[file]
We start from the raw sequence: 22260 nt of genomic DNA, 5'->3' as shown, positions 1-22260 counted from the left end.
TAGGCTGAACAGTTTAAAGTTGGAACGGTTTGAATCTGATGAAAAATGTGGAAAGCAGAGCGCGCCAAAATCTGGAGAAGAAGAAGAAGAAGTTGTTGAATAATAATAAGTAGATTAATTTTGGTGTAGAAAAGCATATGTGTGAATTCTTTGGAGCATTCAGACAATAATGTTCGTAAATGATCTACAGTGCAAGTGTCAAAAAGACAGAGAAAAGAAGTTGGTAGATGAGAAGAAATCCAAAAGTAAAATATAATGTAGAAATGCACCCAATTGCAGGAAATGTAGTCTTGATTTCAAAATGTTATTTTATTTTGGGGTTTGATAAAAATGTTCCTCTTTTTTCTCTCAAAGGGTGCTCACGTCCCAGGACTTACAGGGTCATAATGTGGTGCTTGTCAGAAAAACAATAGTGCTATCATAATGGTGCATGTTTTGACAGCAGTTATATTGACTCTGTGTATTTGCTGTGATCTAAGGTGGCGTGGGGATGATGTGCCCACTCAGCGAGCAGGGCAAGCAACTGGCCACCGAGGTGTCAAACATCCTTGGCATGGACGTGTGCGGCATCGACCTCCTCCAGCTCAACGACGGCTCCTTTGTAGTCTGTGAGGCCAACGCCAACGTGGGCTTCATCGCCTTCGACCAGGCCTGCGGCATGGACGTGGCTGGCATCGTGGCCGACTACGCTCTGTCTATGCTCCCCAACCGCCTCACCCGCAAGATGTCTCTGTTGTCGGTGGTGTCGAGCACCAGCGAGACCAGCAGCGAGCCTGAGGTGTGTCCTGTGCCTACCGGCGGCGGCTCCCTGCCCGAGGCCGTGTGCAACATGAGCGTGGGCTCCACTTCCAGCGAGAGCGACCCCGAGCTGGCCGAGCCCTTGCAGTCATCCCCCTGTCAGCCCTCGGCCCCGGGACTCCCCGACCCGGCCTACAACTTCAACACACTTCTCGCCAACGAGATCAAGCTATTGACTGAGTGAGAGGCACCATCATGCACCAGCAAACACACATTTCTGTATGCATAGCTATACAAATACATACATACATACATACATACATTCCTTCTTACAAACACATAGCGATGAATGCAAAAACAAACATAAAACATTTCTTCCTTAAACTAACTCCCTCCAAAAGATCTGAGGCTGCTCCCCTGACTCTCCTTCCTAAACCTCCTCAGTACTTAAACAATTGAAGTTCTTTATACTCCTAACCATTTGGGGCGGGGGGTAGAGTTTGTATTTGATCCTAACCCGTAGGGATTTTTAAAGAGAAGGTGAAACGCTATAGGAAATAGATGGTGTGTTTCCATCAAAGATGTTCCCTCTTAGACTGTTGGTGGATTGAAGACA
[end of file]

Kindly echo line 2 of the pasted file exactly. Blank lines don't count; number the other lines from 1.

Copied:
TAGGCTGAACAGTTTAAAGTTGGAACGGTTTGAATCTGATGAAAAATGTGGAAAGCAGAGCGCGCCAAAATCTGGAGAAGAAGAAGAAGAAGTTGTTGAATAATAATAAGTAGATTAATTTTGGTGTAGAAAAGCATATGTGTGAATTCTTTGGAGCATTCAGACAATAATGTTCGTAAATGATCTACAGTGCAAGTGTCAAAAAGACAGAGAAAAGAAGTTGGTAGATGAGAAGAAATCCAAAAGTAAAATATAATGTAGAAATGCACCCAATTGCAGGAAATGTAGTCTTGATTTCAAAATGTTATTTTATTTTGGGGTTTGATAAAAATGTTCCTCTTTTTTCTCTCAAAGGGTGCTCACGTCCCAGGACTTACAGGGTCATAATGTGGTGCTTGTCAGAAAAACAATAGTGCTATCATAATGGTGCATGTTTTGACAGCAGTTATATTGACTCTGTGTATTTGCTGTGATCTAAGGTGGCGTGGGGATGATGTGCCCACTCAGCGAGCAGGGCAAGCAACTGGCCACCGAGGTGTCAAACATCCTTGGCATGGACGTGTGCGGCATCGACCTCCTCCAGCTCAACGACGGCTCCTTTGTAGTCTGTGAGGCCAACGCCAACGTGGGCTTCATCGCCTTCGACCAGGCCTGCGGCATGGACGTGGCTGGCATCGTGGCCGACTACGCTCTGTCTATGCTCCCCAACCGCCTCACCCGCAAGATGTCTCTGTTGTCGGTGGTGTCGAGCACCAGCGAGACCAGCAGCGAGCCTGAGGTGTGTCCTGTGCCTACCGGCGGCGGCTCCCTGCCCGAGGCCGTGTGCAACATGAGCGTGGGCTCCACTTCCAGCGAGAGCGACCCCGAGCTGGCCGAGCCCTTGCAGTCATCCCCCTGTCAGCCCTCGGCCCCGGGACTCCCCGACCCGGCCTACAACTTCAACACACTTCTCGCCAACGAGATCAAGCTATTGACTGAGTGAGAGGCACCATCATGCACCAGCAAACACACATTTCTGTATGCATAGCTATACAAATACATACATACATACATACATACATTCCTTCTTACAAACACATAGCGATGAATGCAAAAACAAACATAAAACATTTCTTCCTTAAACTAACTCCCTCCAAAAGATCTGAGGCTGCTCCCCTGACTCTCCTTCCTAAACCTCCTCAGTACTTAAACAATTGAAGTTCTTTATACTCCTAACCATTTGGGGCGGGGGGTAGAGTTTGTATTTGATCCTAACCCGTAGGGATTTTTAAAGAGAAGGTGAAACGCTATAGGAAATAGATGGTGTGTTTCCATCAAAGATGTTCCCTCTTAGACTGTTGGTGGATTGAAGACA